Blondie reunited in the ‘90s and has continued to perform and record as a group ever since. The band’s 11th album, Pollinator, was released in spring 2017, and they are promoting it with a tour in both the U.S. and U.K.
Jon Bon Jovi and his band rose to prominence in the 1980s with their album Slippery When Wet. Hit songs such as “Livin’ on a Prayer” made the record one of the top 100 best-selling U.S. albums of all time.
Bon Jovi took two hiatuses in the ‘90s, but has consistently continued to produce music to this day. The band recently completed its This House Is Not for Sale Tour and was just announced as a Rock & Roll Hall of Fame nominee.
Soulful crooner Bryan Adams released his debut album in early 1980, making him a prime example of the decade of rock. He catapulted onto the music scene with his breakout hit “Summer of ‘69.” From there, he continued to make major waves throughout the ‘80s.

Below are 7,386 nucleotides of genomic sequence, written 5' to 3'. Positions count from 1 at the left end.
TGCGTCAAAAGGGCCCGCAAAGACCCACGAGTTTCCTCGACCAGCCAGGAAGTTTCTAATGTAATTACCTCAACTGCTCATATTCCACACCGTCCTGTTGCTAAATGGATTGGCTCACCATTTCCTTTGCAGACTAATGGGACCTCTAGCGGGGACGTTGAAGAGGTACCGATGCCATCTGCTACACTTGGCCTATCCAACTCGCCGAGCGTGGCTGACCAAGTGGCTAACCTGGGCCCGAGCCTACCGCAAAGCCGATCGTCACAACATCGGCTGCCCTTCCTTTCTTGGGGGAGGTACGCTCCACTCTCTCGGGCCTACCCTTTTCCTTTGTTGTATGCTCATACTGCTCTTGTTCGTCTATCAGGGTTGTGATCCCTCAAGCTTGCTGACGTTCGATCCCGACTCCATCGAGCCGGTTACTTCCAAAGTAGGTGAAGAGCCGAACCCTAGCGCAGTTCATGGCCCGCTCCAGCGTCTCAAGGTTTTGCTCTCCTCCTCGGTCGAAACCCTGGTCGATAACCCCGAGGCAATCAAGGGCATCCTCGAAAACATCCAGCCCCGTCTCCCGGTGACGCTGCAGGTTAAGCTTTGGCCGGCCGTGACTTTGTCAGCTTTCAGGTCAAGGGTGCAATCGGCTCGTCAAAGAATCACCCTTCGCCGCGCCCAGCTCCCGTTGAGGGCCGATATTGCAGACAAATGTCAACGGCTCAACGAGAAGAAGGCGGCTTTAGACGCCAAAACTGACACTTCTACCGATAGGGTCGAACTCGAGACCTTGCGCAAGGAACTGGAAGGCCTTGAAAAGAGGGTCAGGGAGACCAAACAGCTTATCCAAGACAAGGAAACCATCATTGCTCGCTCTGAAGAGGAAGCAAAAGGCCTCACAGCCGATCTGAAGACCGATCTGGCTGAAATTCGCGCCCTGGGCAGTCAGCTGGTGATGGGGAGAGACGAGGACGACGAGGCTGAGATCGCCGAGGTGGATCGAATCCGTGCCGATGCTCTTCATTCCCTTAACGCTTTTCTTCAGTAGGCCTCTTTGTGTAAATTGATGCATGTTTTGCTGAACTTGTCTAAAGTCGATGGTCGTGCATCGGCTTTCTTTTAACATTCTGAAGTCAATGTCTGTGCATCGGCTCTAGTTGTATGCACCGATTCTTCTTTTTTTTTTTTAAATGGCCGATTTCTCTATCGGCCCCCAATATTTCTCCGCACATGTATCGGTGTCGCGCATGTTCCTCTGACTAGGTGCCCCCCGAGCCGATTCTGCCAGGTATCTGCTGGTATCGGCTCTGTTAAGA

Adams has continued to put out music over the last three decades, all while holding down a dual career as a professional photographer. He began his tour for his 2015 album Get Up in 2016, and will complete it without a final European leg in May 2018.
With an impressive six very successful albums in the ‘80s, Iron Maiden is a staple of heavy metal from the decade that started it all. While conservative groups pushed back against the band’s “satanic” image, it clearly used this publicity to speak to a generation in need of a rebellion.
Though not putting out nearly as much material as it once did, Iron Maiden has continued to release albums, including 2015’s The Book of Souls. The world tour for this record ended in July 2017, and a live album from it is due out in November.
The soulful rockers with distinctive long beards hit mainstream success with their 1983 album, Eliminator. ZZ Top’s sound altered to include synthesizers before switching back to a guitar-based approach.